October 17, 2002

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Greenberg creates artwork based on spirituality

Dione Greenburg with daughter Mollie

In her new exhibit, artist Dione Greenberg gives color and form to an aspect of human nature most often considered inexpressible — our spiritual, internal being.

“It’s inner-directed rather than external forms,” she said of her exhibit, “impulses of the spirit,” which opens during an artist’s reception this Friday, Oct. 18, from 6 to 9 p.m., at Sam & Eddie’s Open Books Gallery. “It’s about internal space and expressions of the soul.”

The exhibit is part of the autumn Art Stroll, this Friday from 6 to 10 p.m. The bi-annual event, which features the original work of local and regional artists, will be featured in several galleries and stores, including the Epic Book Shop on Dayton Street, the Winds Cafe and Village Artisans on Xenia Avenue, and “would you, could you” In A Frame and Julia Etta’s Trunk at 100 Corry Street.

Greenberg’s work features vivid colors and a variety of media — pastels, acrylic, paper and watercolor, often layered on top of each other — in a range of abstract shapes.

Greenberg said her paintings are improvisational. “I don’t have an idea in mind when I begin,” she said. “When I sit down I close my eyes and try to focus on the kind of energy that’s in my body and the colors I see. Then I work with the way the colors blend and move and shift. It’s almost like a dance.”

Sometimes her paintings are finished in a few hours, and other times she returns to them over and over. Often, she said, she doesn’t know what she is painting until she is finished, when the form takes on meaning.

“Sometimes I’m so much in the middle of the moment that I can’t define it,” she said. “It can take a month or a year.”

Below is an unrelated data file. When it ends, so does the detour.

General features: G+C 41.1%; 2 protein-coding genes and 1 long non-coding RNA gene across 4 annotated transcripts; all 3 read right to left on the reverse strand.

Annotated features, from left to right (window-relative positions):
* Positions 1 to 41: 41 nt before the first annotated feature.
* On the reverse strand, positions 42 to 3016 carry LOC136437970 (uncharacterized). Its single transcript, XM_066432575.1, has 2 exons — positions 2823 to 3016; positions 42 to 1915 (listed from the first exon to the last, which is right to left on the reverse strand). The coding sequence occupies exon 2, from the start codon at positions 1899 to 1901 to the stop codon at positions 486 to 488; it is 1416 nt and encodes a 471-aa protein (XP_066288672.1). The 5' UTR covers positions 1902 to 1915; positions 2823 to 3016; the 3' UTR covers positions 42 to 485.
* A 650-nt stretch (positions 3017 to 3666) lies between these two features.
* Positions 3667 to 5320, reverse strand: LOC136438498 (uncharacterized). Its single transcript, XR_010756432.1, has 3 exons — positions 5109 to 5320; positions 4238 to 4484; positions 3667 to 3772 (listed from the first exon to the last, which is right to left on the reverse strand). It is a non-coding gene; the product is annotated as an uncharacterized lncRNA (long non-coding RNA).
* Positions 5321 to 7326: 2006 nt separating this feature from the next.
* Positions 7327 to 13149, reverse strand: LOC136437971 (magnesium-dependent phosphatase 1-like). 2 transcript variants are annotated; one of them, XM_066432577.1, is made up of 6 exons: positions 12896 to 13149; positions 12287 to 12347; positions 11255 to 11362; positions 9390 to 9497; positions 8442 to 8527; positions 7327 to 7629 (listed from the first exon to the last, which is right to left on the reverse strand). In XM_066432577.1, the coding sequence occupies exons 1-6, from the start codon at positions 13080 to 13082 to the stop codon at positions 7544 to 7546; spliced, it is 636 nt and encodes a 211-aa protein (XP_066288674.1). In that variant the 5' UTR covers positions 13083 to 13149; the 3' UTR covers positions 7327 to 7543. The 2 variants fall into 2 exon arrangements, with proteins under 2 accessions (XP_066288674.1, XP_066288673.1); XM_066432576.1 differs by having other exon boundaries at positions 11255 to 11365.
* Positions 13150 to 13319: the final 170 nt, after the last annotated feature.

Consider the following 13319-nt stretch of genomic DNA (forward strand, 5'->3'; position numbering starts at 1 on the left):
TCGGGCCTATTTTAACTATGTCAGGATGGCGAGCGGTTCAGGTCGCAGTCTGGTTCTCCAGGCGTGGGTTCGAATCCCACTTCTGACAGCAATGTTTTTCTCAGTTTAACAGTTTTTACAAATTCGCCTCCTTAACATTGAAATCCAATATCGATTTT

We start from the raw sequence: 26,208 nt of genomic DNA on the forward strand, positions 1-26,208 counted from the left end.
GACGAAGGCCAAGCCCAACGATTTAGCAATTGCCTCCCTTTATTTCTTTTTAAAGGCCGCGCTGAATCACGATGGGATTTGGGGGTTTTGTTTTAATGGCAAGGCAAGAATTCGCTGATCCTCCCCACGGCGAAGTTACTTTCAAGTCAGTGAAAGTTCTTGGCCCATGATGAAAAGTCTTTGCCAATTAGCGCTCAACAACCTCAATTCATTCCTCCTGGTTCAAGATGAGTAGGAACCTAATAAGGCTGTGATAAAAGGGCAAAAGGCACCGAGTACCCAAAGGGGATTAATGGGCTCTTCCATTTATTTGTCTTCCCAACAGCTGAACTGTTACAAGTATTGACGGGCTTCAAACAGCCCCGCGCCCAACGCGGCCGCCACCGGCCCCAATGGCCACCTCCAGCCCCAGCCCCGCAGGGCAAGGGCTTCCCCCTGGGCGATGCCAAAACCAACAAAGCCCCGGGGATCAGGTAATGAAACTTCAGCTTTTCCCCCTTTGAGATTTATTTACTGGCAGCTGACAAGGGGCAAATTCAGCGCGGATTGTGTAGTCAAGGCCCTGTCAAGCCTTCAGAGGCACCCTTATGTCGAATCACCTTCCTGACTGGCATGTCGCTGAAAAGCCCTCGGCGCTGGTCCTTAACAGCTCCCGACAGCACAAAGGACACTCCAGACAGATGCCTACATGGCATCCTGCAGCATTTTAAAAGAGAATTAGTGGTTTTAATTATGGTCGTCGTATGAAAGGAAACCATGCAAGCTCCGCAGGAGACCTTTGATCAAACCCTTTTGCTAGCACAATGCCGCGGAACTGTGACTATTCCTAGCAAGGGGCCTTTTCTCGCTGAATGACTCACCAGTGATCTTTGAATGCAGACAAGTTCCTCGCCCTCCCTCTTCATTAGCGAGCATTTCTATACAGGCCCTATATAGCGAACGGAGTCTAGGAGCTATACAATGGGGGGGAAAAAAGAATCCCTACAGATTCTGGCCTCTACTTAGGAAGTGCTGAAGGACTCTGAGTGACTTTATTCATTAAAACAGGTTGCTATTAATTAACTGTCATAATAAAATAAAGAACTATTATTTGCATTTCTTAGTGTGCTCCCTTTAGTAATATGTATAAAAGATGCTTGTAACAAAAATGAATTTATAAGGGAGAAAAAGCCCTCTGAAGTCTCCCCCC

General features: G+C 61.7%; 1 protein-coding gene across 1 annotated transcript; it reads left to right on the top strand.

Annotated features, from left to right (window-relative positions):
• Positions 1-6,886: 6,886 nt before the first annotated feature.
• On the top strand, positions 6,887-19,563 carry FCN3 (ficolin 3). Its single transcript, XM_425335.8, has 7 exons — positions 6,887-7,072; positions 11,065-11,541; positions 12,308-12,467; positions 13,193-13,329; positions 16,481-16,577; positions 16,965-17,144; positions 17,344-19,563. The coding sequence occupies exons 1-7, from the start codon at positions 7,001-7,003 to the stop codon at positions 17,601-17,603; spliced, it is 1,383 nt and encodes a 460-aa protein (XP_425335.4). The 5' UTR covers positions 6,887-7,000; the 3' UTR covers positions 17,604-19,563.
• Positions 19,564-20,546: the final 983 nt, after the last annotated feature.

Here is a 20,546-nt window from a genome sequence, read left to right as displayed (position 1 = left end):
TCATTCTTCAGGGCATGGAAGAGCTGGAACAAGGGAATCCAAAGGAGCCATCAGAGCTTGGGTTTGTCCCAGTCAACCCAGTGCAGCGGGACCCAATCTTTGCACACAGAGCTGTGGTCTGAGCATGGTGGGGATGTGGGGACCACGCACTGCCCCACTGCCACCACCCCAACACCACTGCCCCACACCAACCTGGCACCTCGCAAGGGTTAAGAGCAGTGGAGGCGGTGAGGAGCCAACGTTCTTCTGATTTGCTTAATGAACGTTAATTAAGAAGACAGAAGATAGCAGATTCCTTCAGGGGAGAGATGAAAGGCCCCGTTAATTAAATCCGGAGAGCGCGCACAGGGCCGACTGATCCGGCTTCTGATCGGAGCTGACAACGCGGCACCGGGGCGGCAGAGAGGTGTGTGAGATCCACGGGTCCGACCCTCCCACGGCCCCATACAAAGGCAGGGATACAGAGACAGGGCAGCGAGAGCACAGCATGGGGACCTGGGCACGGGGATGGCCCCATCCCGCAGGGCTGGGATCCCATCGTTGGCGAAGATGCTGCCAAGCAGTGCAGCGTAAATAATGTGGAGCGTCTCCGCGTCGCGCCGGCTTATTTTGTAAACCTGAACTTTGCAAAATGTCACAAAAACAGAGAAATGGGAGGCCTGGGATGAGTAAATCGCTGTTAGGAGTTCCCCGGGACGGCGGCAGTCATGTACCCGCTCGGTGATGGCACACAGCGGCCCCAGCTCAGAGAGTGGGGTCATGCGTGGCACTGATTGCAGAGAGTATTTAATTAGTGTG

Greenberg, 43, who was raised in Montana and moved to Yellow Springs in 1992, can’t remember a time when she hasn’t done artwork. Her paintings have been influenced by her childhood love of the natural world and by her work as an art therapist with developmentally disabled adults who, she said, create art from “a deep, rich, primitive place.”

For the past six years — since she became pregnant and gave birth to Mollie, aged 5 1/2 — Greenberg’s art has also been colored by her experience as a mother, she said.

“Having a child opened me up as a person,” she said. Before having Mollie, Greenberg was “playing around with art,” she said, but after giving birth, she found she had a stronger desire to take her art seriously and to create finished pieces.

Most of all, Greenberg believes her art reflects her spirituality. She and her husband, Saul, have participated in a variety of local spiritual groups, including the Dharma Center, the Friends Meeting and the Bahá’ís, and practice a daily meditation process they learned in India.

“The spiritual process is so intangible, so hard to pin down,” said Greenberg, who hopes that, after seeing the exhibit, people “think about their own spiritual path.”

—Diane Chiddister

Other Yellow Springs Art Stroll participants include:

•“Tribal Colors — A Show of Masks,” by Lisa Goldberg, which will be featured at the Winds Cafe and Bakery on Art Stroll night, and will continue through November 3.

•New work by jewelry maker Sandra Picciano will be on view at Julia Etta’s Trunk at 100 Corry Street.

•A mixed media exhibit by local artist Kathy Wilson-Gardner will be featured at “would you, could you” In A Frame at 100 Corry Street. The exhibit’s opening will be held from 6:30 until 10 p.m. on Friday and the exhibit will continue through Nov. 8.

Wilson-Gardner, for many years a staff artist for The Antioch Company, will show more than 50 paintings in oils, pastels, and colored pencils, including landscapes, portraits and still lifes. Formerly a school teacher, she now paints full time. This is her first exhibit.

•Work by mother and daughter Pat Simon and Gail Davidson will be featured at the Epic Book Shop on Dayton Street. Davidson will display handcrafted quilts, while her mother will display oils, pastels and watercolors. Refreshments will be served.

Artists working on their creations will be featured at Village Artisans on Xenia Avenue.